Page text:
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The Bank offers a repurchase program to certain customers whose deposit balances exceed the FDIC insurance threshold. Repurchase accounts are, by their nature, considered to be volatile; however, the Bank’s analysis of the true reliability of these funds concludes that the average balance in repurchase accounts for the twelve month period ending March 31, 2008, about $22 million, is split between reliable funds and volatile funds at better than a 2 to 1 ratio. Properly managed, and assuming that the Bank does not carry significant amounts of un-pledged securities, the repurchase program does not significantly affect Bank liquidity, in that a reduction in balances in repurchase accounts will reduce funds available to the Bank, but will free up previously pledged securities that can generate funds through their sale or pledge to allow additional borrowings. Increases in repurchase account balances do not provide the Bank with additional liquidity, unless it has excess un-pledged securities in its portfolio, because the Bank needs to use the additional repurchase account funds to purchase securities to collateralize the accounts (which are collateralized at a minimum of 105% of repurchase account balances). Because of the effect of repurchase account balances on liquidity, the Bank is encouraging customers to move repurchase account balances to other types of deposit accounts unless the customer’s primary concern is collateral coverage of their balances.

It is the Bank’s general philosophy to fund its growth by gathering local deposits. To that end, the Bank has invested in a sizable branch network for a Bank of its asset size. The Bank invested in two new branches in 2007, a 20% increase in its branch network, with the primary reason being the generation of additional deposits. In 2008, the Bank plans to relocate two additional branches for the same purpose. The Bank historically has been successful in funding its asset growth with local deposits; funds borrowed from other financial institutions, including the FHLB, support just over 2% of the balance sheet and other non-local funds support 16%. Based on anticipated near-term loan production, the Bank will need to increase its reliance on borrowed funds and non-local deposits, including brokered deposits, at least until in-market deposit production at the two new Idaho branches, which opened in late 2007, and the two Washington branches, to be relocated in 2008, becomes meaningful.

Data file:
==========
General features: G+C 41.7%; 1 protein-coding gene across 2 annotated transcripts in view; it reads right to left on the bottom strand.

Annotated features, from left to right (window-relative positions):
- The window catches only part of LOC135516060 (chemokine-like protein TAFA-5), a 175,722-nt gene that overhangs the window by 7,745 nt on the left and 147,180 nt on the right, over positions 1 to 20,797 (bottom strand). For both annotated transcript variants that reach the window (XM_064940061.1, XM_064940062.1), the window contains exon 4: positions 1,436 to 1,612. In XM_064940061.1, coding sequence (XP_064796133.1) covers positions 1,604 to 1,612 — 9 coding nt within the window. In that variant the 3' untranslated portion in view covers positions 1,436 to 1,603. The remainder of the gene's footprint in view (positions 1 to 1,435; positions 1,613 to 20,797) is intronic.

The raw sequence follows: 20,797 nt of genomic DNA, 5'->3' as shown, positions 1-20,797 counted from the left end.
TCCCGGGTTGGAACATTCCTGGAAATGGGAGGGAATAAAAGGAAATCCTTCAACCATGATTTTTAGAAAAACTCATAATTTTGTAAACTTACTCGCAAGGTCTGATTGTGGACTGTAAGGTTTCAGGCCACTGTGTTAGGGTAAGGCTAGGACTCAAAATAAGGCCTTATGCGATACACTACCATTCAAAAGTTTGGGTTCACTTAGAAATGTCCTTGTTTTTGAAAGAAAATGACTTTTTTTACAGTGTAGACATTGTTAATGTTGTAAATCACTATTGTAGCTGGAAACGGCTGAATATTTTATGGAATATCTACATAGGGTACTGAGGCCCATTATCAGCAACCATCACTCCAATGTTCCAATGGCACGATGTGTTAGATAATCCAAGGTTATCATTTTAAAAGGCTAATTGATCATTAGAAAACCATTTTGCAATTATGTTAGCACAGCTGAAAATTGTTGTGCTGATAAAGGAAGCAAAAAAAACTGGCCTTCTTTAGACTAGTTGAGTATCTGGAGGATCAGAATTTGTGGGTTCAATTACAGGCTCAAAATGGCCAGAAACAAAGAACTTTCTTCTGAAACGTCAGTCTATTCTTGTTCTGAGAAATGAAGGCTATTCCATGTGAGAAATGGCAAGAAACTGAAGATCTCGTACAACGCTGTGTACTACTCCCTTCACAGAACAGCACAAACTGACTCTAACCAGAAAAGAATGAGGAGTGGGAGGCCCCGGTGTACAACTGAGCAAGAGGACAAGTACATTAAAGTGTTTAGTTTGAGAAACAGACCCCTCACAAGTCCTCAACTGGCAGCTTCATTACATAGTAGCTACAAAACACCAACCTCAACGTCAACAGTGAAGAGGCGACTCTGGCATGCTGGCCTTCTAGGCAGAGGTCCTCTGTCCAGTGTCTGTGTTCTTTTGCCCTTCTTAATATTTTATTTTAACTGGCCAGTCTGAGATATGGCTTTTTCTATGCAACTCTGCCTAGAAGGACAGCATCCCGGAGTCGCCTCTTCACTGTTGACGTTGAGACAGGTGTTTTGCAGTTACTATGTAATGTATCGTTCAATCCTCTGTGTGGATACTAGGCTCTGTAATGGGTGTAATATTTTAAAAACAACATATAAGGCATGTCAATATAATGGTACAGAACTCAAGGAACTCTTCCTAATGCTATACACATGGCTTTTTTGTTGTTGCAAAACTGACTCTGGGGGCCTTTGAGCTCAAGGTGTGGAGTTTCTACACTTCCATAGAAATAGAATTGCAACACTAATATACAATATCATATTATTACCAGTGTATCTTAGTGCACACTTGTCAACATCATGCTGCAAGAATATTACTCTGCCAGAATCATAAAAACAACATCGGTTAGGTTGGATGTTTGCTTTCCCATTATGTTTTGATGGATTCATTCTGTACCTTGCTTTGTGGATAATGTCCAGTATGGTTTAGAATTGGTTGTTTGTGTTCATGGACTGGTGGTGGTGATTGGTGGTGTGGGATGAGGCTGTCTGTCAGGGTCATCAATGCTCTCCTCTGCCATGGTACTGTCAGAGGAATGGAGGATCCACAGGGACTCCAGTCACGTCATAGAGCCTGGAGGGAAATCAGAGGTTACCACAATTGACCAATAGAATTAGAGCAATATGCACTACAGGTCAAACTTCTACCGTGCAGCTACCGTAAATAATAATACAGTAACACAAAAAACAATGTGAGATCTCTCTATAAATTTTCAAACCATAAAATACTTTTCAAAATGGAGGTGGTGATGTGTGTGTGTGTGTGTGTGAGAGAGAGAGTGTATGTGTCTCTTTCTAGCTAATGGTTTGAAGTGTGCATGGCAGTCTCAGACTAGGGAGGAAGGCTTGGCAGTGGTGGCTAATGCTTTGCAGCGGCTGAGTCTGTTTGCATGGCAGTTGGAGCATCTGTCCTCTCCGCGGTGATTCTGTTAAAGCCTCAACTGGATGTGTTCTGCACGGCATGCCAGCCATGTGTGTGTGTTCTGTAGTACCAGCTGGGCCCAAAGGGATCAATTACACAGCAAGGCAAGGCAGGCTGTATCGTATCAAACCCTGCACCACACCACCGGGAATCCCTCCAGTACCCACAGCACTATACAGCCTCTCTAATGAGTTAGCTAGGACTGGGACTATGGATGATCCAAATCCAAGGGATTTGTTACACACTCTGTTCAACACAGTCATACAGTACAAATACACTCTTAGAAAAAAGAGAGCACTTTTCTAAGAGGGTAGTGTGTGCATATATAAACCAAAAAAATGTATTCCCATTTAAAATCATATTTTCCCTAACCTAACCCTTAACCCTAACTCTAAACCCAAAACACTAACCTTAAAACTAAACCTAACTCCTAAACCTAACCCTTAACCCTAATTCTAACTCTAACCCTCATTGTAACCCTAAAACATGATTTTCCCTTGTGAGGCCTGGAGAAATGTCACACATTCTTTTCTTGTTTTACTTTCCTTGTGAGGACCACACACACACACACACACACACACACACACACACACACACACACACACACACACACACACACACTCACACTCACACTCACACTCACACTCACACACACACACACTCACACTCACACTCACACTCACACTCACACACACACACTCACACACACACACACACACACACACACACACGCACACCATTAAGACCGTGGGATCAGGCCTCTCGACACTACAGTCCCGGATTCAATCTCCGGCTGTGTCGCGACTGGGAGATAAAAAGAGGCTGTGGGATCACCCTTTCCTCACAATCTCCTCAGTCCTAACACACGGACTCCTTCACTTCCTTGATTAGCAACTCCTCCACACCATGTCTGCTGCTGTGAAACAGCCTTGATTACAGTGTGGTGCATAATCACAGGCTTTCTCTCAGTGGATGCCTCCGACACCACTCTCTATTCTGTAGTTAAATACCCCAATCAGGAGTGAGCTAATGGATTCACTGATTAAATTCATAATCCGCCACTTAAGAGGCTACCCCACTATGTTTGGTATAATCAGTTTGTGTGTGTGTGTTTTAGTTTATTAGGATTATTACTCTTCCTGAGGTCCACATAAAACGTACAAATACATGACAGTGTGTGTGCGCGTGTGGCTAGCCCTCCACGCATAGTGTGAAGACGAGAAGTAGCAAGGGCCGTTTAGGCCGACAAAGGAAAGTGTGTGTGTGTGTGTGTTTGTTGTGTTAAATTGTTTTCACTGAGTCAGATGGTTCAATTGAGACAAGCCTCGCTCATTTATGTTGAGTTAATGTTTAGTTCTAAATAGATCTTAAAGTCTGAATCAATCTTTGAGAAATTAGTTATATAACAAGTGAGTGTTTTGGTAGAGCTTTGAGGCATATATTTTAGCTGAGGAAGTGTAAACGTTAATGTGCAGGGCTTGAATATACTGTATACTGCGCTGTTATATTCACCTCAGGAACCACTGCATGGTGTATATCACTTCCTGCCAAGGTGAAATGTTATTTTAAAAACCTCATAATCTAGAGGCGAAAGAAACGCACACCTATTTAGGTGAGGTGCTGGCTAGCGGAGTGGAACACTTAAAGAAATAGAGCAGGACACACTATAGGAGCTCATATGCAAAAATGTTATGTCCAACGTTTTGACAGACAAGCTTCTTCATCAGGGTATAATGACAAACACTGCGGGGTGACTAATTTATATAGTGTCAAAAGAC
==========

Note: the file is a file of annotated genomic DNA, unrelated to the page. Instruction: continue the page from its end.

Brokered funds have become an important source of liquidity to community banks over the past few years and, properly structured, should represent a reliable and predictable source of funding. The Bank has entered into agreements with two providers of brokered funds; one provider is a Bankers Bank, in which the Bank is a shareholder, the other provider has been utilized by the Bank for securities sales and purchases for a number of years. When the Bank is in need of funds for investment into loans or other assets, it informs the provider of the amount and the terms of CDs it is willing to issue. The provider, through a network of investment brokers, will use its best efforts to market Bank issued CDs to individuals and business, typically in amounts under the FDIC insurance limit. Upon completion of the offering, the Bank issues one CD for the full amount of the offering; the CD is forwarded to CEDE & Company, as custodian for the beneficial owners. The firm that the Bank utilizes for the offering, as well as the investment brokers who sell the CDs to their clients, are compensated through a placement fee that adds about 0.25% to the cost of the CDs; therefore, the all-in cost of the CD to the Bank equals the quoted rate on the CD plus about 0.25%. Currently, the all-in cost of brokered CDs is higher than the cost of borrowing funds from the FHLB and about the same as issuing CD specials in the Bank’s market area. While the Bank had not previously relied on brokered CDs to fund its assets, significant loan growth in the last-half of 2007 was funded, to a significant degree, by brokered deposits. At the end of the first-quarter 2008, brokered CDs totaled just under $23 million. The Bank will limit most of its brokered CD production to CDs that are not redeemable prior to maturity, except in the case of the death or declaration of incompetence of the beneficial owner; by so doing, the CDs become a reliable and predictable source of funding. The Bank’s Board of Directors has approved the use of brokered CDs in an amount not to exceed 30% of total deposits.